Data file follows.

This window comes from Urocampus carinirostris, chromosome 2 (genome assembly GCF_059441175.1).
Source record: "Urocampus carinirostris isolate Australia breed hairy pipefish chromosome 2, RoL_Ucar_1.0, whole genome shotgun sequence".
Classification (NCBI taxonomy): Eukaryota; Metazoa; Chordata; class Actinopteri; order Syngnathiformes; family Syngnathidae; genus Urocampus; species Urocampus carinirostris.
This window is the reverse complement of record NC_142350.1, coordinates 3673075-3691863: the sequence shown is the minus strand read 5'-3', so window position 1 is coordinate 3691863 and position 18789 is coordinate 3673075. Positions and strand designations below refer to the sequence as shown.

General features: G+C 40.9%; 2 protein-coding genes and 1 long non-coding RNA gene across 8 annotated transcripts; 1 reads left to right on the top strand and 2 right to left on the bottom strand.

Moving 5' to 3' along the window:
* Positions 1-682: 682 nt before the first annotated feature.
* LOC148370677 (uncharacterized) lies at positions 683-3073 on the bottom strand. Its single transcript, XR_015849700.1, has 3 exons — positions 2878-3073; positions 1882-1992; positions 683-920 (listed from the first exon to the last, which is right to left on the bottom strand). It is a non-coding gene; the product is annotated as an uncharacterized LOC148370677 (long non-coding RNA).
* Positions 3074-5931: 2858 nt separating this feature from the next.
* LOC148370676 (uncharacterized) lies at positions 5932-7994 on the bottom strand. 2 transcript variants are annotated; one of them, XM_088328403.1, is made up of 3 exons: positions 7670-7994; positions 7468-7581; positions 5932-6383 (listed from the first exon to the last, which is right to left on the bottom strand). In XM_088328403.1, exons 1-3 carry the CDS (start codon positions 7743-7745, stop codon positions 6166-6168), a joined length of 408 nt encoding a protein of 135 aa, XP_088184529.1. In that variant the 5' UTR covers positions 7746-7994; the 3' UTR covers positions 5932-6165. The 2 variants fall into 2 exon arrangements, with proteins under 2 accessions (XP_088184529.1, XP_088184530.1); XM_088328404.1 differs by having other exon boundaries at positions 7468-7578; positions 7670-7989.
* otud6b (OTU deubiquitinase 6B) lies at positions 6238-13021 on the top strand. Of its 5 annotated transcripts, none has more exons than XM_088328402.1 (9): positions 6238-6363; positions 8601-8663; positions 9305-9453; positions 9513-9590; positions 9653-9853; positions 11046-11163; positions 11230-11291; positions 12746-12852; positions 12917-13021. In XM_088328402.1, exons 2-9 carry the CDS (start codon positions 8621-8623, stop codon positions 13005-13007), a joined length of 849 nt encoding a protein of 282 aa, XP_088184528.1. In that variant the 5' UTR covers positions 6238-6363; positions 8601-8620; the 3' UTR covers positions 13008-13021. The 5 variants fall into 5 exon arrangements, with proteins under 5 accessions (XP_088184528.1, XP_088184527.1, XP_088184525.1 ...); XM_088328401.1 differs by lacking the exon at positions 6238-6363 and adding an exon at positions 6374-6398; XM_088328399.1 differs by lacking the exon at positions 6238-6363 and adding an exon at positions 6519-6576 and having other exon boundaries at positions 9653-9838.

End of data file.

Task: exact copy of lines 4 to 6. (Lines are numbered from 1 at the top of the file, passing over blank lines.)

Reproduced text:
This window is the reverse complement of record NC_142350.1, coordinates 3673075-3691863: the sequence shown is the minus strand read 5'-3', so window position 1 is coordinate 3691863 and position 18789 is coordinate 3673075. Positions and strand designations below refer to the sequence as shown.

General features: G+C 40.9%; 2 protein-coding genes and 1 long non-coding RNA gene across 8 annotated transcripts; 1 reads left to right on the top strand and 2 right to left on the bottom strand.

Moving 5' to 3' along the window: